"So we think the trial judge properly considered the record and bill of exceptions in such former case.

"It is urged that the decree of adoption is not sustained by the evidence. In accordance with the holding in Smith v. Smith, supra, we have very carefully reviewed the evidence de novo. The Youngs do not have a single blot on their reputation and not one criticism is leveled at their treatment of their foster son. They now have a child of their own and they make no distinction between the two. They are active in church affairs, are sober, industrious, and of the highest character. For nearly five years they have given this child the loving care he was entitled to have received but did not get from his parents. They are the only parents he knows. They love him and he loves them. They have been adjudicated to have rights superior to his parents for his custody. They now want to go a step further and give him all the rights he would have if born to them. Why shouldn't this be done? Is it right to say to this child, we will give your custody to the Youngs but we will not allow you to stand as an heir to their property? Is that for the best interest of the child? If the adoption be not sanctioned, will there be a resumption of the litigation over his custody, to be carried on with the tenacity and determination shown in this and the kindred causes?

"We have deep sympathy for the mother. She and her present husband have her other two boys. They are well housed and cared for perhaps not as well as that given by the Youngs to James Patrick but adequate. We can understand her desire to have her children together, but it seems that this has an element of selfishness that overlooks what is best for the child.

"Once there were two women who lived together in the same house. Each bore a son about the same time. One of these babies was overlaid and smothered in the night, and then there arose a dispute between the women as to which was the mother of the living child. The matter was brought to King Solomon for settlement, and he, after hearing the parties, ordered a sword brought to him. Then, the record continues:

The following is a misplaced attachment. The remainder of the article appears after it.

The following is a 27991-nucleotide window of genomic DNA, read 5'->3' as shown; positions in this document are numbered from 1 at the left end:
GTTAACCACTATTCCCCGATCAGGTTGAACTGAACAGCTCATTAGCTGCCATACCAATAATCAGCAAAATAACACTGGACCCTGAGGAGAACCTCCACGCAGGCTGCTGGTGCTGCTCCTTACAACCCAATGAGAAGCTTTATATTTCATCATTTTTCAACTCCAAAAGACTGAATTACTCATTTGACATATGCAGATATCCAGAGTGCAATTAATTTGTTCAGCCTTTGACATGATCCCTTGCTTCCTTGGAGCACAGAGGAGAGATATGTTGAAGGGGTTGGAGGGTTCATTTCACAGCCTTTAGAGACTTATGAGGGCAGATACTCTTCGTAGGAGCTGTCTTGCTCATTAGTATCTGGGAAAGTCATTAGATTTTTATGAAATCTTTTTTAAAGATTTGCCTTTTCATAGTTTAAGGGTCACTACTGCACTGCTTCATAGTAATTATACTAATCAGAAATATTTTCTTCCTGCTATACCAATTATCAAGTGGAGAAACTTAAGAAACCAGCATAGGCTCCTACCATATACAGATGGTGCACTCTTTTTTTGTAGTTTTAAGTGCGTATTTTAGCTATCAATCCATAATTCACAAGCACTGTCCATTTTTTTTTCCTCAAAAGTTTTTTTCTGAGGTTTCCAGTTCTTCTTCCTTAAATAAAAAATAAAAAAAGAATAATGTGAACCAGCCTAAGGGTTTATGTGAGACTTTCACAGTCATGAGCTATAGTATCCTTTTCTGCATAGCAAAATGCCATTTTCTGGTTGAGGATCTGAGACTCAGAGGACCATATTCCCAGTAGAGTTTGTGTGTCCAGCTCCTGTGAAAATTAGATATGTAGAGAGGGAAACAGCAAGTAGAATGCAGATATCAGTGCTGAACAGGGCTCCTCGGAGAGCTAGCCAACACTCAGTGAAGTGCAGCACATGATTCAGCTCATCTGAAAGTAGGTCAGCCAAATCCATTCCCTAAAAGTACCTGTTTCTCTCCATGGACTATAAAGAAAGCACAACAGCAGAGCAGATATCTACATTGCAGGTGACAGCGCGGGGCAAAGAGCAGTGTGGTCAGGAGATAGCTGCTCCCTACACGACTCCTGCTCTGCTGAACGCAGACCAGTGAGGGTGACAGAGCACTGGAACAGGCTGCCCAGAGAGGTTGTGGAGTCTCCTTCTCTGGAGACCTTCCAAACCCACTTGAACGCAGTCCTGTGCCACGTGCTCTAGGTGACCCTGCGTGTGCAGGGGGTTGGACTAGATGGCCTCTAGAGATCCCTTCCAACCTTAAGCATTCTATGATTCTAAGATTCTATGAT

"`And the King said, Divide the living child in two, and give half to the one, and half to the other. Then spake the woman whose the living child was unto the King, for her bowels yearned upon her son, and she said, O my lord, give her the living child, and in no wise slay it. But the other said, Let it be neither mine nor thine, but divide it. Then the King answered and said, Give her the living child, and in no wise slay it; she is the mother thereof.' (I Kings, 3:25-27.)

"The mother in the case at bar is willing to sever this child from the only home he has ever known, to take him away from where he is `permanently, comfortably and securely located with good, highly respected, Christian people who will love and care for him,' Smith v. Smith, supra, 188 Tenn. at page 434, 220 S.W.2d 627, and is willing for him to run the risk of the readjustment incident to a move of this sort.

"It is not given to us to look into the future, but if the past is a lamp for our path, then we can assert our belief that the Youngs will continue to give this child the same loving care afforded him in the past. We are not willing to gamble his welfare against his mother's wishes.

"But it is argued the trial judge improperly excluded the testimony of Mrs. Valie Smith Miller, a social welfare worker of the Department. Mrs. Miller was called as an expert witness by counsel for the Department. On direct examination she testified that Mrs. Young had said she did *97 not believe the mother cared for this child; that it would be detrimental for a child to grow up with the feeling he was rejected by his own parents; and that she had visited the Abashaheen home and found the other children were well adjusted, happy, and interestd in getting James Patrick back with them. She also visited the Young home and found this child was healthy and happy, and had received adequate and sound training and was doing well in school. The trial judge held this testimony, so far as based upon the actual knowledge of the witness, was admissible, while the other was only advisory. Upon cross-examination by counsel for Mrs. Abeshaheen the following occurred: